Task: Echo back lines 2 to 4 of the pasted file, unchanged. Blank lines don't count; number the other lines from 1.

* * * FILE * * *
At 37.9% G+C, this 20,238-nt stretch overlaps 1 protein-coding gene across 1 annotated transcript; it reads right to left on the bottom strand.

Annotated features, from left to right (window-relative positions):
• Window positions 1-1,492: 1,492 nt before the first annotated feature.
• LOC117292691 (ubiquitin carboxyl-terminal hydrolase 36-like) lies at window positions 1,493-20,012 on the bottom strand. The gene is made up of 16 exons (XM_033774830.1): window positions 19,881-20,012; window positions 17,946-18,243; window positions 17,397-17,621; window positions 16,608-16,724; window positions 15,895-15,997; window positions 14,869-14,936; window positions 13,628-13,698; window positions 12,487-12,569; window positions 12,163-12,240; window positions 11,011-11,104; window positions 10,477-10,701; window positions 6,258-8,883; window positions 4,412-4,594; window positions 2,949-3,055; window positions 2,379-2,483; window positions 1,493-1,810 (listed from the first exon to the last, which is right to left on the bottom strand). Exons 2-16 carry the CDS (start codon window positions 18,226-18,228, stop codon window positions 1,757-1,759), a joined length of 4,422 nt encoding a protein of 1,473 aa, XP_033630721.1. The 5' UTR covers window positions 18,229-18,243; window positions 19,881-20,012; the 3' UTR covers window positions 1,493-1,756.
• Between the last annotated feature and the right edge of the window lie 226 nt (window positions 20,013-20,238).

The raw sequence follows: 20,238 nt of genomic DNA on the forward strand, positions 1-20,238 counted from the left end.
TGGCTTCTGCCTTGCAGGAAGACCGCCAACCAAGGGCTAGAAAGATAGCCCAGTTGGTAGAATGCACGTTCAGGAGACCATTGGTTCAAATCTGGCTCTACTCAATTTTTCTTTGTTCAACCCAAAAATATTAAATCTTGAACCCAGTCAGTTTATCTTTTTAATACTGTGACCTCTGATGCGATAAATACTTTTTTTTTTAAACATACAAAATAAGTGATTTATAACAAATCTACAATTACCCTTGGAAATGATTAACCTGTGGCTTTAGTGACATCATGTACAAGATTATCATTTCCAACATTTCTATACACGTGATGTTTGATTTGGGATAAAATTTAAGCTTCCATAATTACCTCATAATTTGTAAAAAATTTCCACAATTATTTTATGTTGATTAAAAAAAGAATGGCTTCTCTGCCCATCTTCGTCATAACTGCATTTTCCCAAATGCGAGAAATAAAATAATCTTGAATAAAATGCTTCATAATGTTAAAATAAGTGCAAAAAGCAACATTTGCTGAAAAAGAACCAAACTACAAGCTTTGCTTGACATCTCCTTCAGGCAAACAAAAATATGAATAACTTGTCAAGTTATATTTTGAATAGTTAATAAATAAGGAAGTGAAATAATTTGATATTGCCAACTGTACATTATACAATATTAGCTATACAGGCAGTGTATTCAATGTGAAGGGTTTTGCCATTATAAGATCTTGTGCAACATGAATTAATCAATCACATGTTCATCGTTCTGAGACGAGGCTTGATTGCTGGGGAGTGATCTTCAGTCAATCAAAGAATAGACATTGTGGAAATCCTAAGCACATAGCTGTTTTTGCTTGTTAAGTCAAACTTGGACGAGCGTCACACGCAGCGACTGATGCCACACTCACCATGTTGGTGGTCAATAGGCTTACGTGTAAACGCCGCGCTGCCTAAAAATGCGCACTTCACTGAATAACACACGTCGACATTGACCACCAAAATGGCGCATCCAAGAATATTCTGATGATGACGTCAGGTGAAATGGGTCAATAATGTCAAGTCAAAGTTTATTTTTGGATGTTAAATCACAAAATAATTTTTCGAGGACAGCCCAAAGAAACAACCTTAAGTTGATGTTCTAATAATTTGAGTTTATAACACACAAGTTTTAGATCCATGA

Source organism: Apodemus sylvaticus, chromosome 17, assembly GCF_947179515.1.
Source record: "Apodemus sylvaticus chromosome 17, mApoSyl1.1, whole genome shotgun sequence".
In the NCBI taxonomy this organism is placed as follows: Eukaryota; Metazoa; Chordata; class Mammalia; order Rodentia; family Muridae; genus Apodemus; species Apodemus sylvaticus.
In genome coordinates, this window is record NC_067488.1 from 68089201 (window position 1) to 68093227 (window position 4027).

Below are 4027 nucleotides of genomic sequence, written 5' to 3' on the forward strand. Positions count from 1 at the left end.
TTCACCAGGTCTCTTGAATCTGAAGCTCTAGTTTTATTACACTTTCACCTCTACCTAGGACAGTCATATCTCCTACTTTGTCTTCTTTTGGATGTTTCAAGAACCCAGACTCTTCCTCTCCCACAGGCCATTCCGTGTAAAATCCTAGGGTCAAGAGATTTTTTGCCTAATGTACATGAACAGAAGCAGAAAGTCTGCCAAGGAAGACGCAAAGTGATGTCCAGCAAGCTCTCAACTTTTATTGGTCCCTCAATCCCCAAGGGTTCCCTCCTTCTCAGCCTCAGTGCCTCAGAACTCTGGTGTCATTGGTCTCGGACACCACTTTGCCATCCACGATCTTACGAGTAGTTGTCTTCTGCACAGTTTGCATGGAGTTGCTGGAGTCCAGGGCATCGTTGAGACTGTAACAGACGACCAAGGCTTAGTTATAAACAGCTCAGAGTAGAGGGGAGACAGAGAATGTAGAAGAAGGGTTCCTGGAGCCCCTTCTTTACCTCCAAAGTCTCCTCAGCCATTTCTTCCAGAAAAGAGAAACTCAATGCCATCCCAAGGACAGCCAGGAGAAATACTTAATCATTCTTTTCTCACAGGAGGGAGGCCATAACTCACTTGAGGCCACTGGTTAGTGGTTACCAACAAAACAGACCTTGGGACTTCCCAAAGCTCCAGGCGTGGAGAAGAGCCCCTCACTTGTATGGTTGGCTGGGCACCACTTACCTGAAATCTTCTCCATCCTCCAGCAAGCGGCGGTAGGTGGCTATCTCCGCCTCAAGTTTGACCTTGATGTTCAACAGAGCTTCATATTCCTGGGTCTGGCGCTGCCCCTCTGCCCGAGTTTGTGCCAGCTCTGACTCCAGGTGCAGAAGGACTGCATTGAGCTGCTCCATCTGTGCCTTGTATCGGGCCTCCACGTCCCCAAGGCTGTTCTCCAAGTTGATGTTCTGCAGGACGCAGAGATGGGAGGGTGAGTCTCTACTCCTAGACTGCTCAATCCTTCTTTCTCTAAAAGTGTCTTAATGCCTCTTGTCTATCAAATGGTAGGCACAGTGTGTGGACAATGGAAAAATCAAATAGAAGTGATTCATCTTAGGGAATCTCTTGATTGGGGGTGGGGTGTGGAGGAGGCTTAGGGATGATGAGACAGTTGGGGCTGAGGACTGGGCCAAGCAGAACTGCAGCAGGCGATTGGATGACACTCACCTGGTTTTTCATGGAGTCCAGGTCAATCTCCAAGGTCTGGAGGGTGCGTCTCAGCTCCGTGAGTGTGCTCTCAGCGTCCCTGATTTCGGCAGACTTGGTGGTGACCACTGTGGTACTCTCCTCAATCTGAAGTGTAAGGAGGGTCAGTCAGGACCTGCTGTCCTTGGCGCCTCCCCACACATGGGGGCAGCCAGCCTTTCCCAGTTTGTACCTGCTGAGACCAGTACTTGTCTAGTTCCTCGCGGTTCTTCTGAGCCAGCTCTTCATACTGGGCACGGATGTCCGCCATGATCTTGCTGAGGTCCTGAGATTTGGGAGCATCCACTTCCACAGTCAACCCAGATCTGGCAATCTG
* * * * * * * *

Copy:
Annotated features, from left to right (window-relative positions):
• Window positions 1-1,492: 1,492 nt before the first annotated feature.
• LOC117292691 (ubiquitin carboxyl-terminal hydrolase 36-like) lies at window positions 1,493-20,012 on the bottom strand. The gene is made up of 16 exons (XM_033774830.1): window positions 19,881-20,012; window positions 17,946-18,243; window positions 17,397-17,621; window positions 16,608-16,724; window positions 15,895-15,997; window positions 14,869-14,936; window positions 13,628-13,698; window positions 12,487-12,569; window positions 12,163-12,240; window positions 11,011-11,104; window positions 10,477-10,701; window positions 6,258-8,883; window positions 4,412-4,594; window positions 2,949-3,055; window positions 2,379-2,483; window positions 1,493-1,810 (listed from the first exon to the last, which is right to left on the bottom strand). Exons 2-16 carry the CDS (start codon window positions 18,226-18,228, stop codon window positions 1,757-1,759), a joined length of 4,422 nt encoding a protein of 1,473 aa, XP_033630721.1. The 5' UTR covers window positions 18,229-18,243; window positions 19,881-20,012; the 3' UTR covers window positions 1,493-1,756.